Does your boss encourage and nurture innovation or kill it stone dead? According to new research, fewer than half of us think our boss is consistently open to ideas and almost one in three believe that good ideas get killed by organizational bureaucracy.
Not only do leaders squash innovation, but as new research from Development Dimensions International (DDI) highlights, they are also overconfident about their own ability to nurture it.
DDI measured how successful leaders are at promoting innovation in four major areas (inspiring curiosity, challenging current perspectives, creating freedom and driving discipline) and found a significant gap (30 to 35 per cent) between leaders' inflated perceptions of how they are doing and what employees were actually observing.
So despite what managers themselves might think, many of their employees don't believe that their managers want to challenge current perspectives or hear new ideas, less still champion these ideas to senior management.
"Leaders were far more confident in their skills across the board - but employees really felt that there really wasn't room to challenge the status quo," said Rich Wellins, Senior Vice President of DDI.
In fact, four out of 10 of the 500 employees surveyed said that innovation is either a long shot for their company or a mere "buzz word" the company would like to embrace. In contrast, fully three-quarters of their leaders claim that it is either an important priority or an absolute imperative.
"This perception gap is dangerous because the organization's attitude toward innovation is a crucial factor, and if employees aren't seeing it, there probably is an alignment issue with in the organization's strategy," Wellins said.
"When organizational commitment is rated high, both leaders and employees rate the leader behaviors as far higher, almost eliminating the gap in their views of how leaders are doing."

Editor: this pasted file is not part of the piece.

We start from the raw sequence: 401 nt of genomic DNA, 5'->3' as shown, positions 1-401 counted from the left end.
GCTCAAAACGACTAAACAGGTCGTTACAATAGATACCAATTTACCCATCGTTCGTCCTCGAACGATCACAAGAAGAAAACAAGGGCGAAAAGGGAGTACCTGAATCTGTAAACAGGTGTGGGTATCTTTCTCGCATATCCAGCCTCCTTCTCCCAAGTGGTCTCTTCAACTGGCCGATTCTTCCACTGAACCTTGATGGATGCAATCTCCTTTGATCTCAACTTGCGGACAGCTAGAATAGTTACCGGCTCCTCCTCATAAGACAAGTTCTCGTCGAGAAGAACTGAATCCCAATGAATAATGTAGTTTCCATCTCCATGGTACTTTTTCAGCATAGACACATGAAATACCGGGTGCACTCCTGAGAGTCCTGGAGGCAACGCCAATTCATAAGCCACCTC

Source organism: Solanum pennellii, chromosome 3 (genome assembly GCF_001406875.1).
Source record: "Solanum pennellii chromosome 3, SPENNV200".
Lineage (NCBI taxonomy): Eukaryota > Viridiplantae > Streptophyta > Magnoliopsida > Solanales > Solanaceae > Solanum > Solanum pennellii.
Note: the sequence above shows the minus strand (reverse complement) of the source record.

When asked what would generate more ideas, leaders' first choice was to urge employees to expand their understanding of business trends and emerging issues. While employees agreed, they felt that they would have more breakthrough ideas if their leaders created more opportunities to take action on their big ideas. Moreover, many employees believe their boss wants to be the person who gets all the credit for great ideas, that new ideas just aren't welcome or that their organization is stuck on how things get done.
So just how damaging is the dead hand of management when it comes to innovation? According to research carried out in 2010 by the Nielsen Company, organizations with less senior management involvement in the new product development process generate 80 per cent more new product revenue than those with heavy senior management involvement.
What's more, companies that employ this and other best innovation practices derive more than six times more revenue (on average 650 per cent) from new products compared to companies that do not. In others words, new ideas need to be managed lightly. And as Rich Wellins adds, at the very least, leaders need to be 'idea welcomers' not 'door shutters'
"A culture of innovation will support ideas coming from any individual, any level and sometimes from unusual places in the organization."